IC Journey


Posted in Uncategorized by LJ Johnson on April 14, 2010

You know, I will honestly admit that when it was suggested that IC might be the source of my problems I went out and researched it on the internet. When I was finished, I said, “I’d rather have cancer” (I was sick enough that we were worried that it might be what was wrong). At least with cancer if they don’t cure you, you get to die. At this point I’m not necessarily advocating that point of view, but I am still not ashamed of it.

Yesterday, though, was harder than my diagnosis day, to be honest. I got a text message from my sister, who has been dealing with increased frequency, severe pelvic pain and already has a history of endometriosis and IBS. “No infection, sucks to be me.”

We are just over a year apart (14 months), and my diagnosis was 11 months ago. It has been suggested that interstitial cystitis is not a disease, but a spectrum of diseases that includes one which is autoimmune in nature and genetic. My sister’s symptoms and the fact that infection has now been excluded, suggests that she, too, has interstitial cystitis, and that ours most likely is genetic.

I know it is irrational to feel guilty. I didn’t GIVE her IC, I know this. I still do, though, just the whole thing about being first to be diagnosed makes me kind of FEEL like I did. Further, my fear about some of my son’s strange bathroom behaviors (I’m assured they are just normal – boys will not pay attention to the early urges and then REALLY have to go), and the worry that this is possibly something that he might deal with in his future.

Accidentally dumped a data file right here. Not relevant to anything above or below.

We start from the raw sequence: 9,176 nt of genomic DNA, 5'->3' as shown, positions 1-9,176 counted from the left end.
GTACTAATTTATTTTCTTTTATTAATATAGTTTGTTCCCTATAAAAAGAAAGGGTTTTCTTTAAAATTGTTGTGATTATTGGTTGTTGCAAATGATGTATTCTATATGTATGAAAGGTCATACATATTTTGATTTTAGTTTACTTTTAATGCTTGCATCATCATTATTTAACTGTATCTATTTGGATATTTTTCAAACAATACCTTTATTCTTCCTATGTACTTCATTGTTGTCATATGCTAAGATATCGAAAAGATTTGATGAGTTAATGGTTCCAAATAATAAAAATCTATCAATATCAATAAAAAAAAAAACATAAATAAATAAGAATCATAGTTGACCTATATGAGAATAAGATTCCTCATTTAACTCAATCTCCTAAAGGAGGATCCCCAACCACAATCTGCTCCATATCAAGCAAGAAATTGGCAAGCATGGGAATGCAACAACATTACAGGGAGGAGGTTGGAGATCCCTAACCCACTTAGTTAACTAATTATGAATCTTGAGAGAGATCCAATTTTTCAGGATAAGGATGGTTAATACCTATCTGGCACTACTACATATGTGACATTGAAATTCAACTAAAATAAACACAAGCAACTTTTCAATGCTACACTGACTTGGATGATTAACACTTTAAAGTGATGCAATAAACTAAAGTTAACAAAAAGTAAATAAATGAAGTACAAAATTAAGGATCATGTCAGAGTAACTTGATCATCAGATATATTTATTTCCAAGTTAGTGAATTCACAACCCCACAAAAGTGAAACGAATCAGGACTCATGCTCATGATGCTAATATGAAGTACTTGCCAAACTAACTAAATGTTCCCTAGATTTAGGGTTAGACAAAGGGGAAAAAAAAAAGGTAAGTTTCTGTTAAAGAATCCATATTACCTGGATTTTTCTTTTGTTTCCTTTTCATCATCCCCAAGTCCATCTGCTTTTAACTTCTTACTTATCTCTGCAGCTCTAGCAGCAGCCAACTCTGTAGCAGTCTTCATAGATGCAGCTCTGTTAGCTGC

I cried. I didn’t cry after my own diagnosis, even though I knew at that point it was incurable and had very few treatments. It was just something to address and move on. Somehow it’s harder to picture her enduring this than me. Not sure why. I guess because I know my abilities, my resolve and my strengths. In a very real way, I don’t know hers. She is very reserved, and never out-going. I don’t know how she can or will endure this alone, and don’t trust her to reach out to the greater IC community, most of whom are always willing to encourage and help. It will be the hardest thing for me – getting her to be willing to share her experience with others who are going through the same thing, so she can learn that it is “normal,” in its own way. A new normal. She needs to know this because it reduces the fear and the anxiety. Finding others going through the same thing helps.

At least she’ll have me. I bought her a membership to the ICA, and also purchased the introduction to disability packet and the personalized disability packet, so she can be prepared to apply for disability once the diagnosis is confirmed. Even if she finds a treatment that she responds to, the most hopeful IC specialists say that it takes two years for someone to reclaim their life after diagnosis. That still assures that disability is necessary and helpful.

What a journey. A new road, for certain.